Paper Folding

Fractions can be modeled in various ways. The model with the square as the whole turned out to be the most useful. It can be used for everything except reducing a fraction to its lowest form.

Process with diagrams and suggested activities are included.


Between the evocative possibilities of 'what ifs' & 'why nots', Kelli Anderson's This Book is a Planetarium makes an Arvind Guptaesque case for a humble paper. Here is a quick look on paper, paper folding and its myriad transformations. Storytelling on all things scientific has just turned multimodal & multisensorial.

A square paper comes handy when it comes to exploring geometric series & addition of fractions. Try this today.

When I was a small child I read the following claim about paper folding: “It is impossible to fold any piece of paper in half
more than eight times no matter how big, small, thin or thick the paper is”. At that time I accepted the fact after some experimentation. But last month, to my amazement, I discovered that a grade 11 student in California, Britney C. Gallivan, had mathematically disproved the above statement in 2002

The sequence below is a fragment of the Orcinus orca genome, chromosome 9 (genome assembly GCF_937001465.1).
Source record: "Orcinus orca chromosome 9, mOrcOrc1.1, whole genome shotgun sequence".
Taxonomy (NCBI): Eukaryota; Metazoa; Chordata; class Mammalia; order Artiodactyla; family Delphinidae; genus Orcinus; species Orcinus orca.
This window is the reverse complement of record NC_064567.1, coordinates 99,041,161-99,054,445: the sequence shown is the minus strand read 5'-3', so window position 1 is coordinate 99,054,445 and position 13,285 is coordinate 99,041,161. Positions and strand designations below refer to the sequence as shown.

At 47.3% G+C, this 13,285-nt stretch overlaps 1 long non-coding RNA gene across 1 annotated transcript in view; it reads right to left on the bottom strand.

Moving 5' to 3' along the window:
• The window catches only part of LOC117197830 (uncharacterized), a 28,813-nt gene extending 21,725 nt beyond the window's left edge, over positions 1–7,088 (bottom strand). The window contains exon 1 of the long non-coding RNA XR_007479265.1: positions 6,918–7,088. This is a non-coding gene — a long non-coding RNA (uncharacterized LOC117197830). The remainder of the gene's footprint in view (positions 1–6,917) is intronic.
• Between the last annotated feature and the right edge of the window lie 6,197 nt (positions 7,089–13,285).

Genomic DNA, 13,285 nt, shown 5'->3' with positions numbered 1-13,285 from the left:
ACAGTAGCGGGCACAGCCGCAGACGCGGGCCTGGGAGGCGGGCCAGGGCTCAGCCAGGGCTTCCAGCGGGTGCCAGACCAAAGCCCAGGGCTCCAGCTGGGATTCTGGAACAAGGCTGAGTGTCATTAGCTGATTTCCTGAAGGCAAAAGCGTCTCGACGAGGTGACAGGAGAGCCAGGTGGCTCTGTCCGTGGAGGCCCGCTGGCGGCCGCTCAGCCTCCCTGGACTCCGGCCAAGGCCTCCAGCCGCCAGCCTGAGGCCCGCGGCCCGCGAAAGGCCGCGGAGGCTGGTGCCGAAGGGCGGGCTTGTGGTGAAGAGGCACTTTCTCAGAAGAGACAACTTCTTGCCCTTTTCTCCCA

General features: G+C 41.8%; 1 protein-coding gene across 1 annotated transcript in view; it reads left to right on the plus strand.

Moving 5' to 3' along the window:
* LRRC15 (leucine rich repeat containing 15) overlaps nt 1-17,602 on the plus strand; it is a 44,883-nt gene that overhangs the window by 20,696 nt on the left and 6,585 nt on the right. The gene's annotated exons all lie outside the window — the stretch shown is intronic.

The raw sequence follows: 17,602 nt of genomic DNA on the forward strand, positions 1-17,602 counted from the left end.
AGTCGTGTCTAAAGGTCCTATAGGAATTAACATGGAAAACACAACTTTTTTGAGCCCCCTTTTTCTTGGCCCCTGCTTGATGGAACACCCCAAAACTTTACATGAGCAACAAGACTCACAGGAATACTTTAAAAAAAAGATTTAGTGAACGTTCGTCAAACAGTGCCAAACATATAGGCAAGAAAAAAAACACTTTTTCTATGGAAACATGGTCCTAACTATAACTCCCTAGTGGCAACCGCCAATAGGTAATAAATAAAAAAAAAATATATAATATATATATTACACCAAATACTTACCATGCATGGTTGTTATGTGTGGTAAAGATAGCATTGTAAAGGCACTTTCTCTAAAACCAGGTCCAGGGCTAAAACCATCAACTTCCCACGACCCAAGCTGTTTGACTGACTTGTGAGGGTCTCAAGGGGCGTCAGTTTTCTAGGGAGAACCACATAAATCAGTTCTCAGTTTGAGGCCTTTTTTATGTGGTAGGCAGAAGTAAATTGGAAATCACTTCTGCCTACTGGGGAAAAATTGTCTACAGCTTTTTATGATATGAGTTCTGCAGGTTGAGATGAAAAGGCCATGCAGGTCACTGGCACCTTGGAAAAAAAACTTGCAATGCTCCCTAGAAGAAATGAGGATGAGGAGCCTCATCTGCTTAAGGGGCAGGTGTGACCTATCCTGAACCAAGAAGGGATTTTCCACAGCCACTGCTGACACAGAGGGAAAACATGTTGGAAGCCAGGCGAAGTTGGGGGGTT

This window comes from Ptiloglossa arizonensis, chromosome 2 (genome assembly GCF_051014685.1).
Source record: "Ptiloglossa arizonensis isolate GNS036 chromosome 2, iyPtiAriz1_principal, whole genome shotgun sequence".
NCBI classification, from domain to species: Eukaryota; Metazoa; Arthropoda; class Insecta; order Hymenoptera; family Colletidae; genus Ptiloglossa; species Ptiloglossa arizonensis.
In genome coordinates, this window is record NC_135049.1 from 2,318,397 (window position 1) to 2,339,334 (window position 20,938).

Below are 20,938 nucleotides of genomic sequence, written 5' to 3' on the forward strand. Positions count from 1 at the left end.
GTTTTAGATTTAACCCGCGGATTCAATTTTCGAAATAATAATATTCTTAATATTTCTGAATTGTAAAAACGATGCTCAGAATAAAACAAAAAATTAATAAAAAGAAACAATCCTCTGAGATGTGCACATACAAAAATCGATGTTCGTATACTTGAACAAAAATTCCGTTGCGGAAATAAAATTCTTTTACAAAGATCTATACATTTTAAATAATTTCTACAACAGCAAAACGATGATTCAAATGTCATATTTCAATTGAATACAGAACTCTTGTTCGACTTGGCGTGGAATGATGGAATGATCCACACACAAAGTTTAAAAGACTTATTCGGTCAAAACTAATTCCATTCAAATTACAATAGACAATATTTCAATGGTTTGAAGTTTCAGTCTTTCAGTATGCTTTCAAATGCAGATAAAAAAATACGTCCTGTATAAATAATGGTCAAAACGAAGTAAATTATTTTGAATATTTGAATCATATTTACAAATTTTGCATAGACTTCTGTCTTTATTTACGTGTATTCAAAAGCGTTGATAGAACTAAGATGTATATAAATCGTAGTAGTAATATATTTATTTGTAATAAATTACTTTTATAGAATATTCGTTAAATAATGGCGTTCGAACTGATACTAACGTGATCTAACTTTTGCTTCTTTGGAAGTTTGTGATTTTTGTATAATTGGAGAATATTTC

The conics include circle, ellipse, parabola, hyperbola and a pair of intersecting lines. The first and the last can be readily drawn on paper, but there are no constructions for the remaining three using compasses and straight edge. Paper folding
(to be described presently) provided one such way to generate the three remaining conics on paper without much difficulty.

When a small intestine needs an effective surface area of one football field, how does a waist accommodate such a large space? A hands on model to explore 'structure, function & economy'.

In this note, we offer an explanation to the observations made in the ‘Origamics’ article (November 2013 issue of At Right

Haga’s Origamic activities require students to explore simple, geometric properties found when we fold paper in prescribed ways. The aim of these activities is to give students easy-to-explore paperfolding puzzles so that they can experience a micro-version of the three stages of mathematical research: exploration, conjecture and proof. In this article, we take up another ‘origamics’ exploration by Dr. Kazuo Haga from the chapter 'Intrasquares and Extrasquares' of his book.

Here's how you can use straws to demonstrate the Powers of 5. Your students can play and discover the magic of numbers themselves.

Click on the link below to view how the powers of three can also be demonstrated:

Straw and the powers of 3



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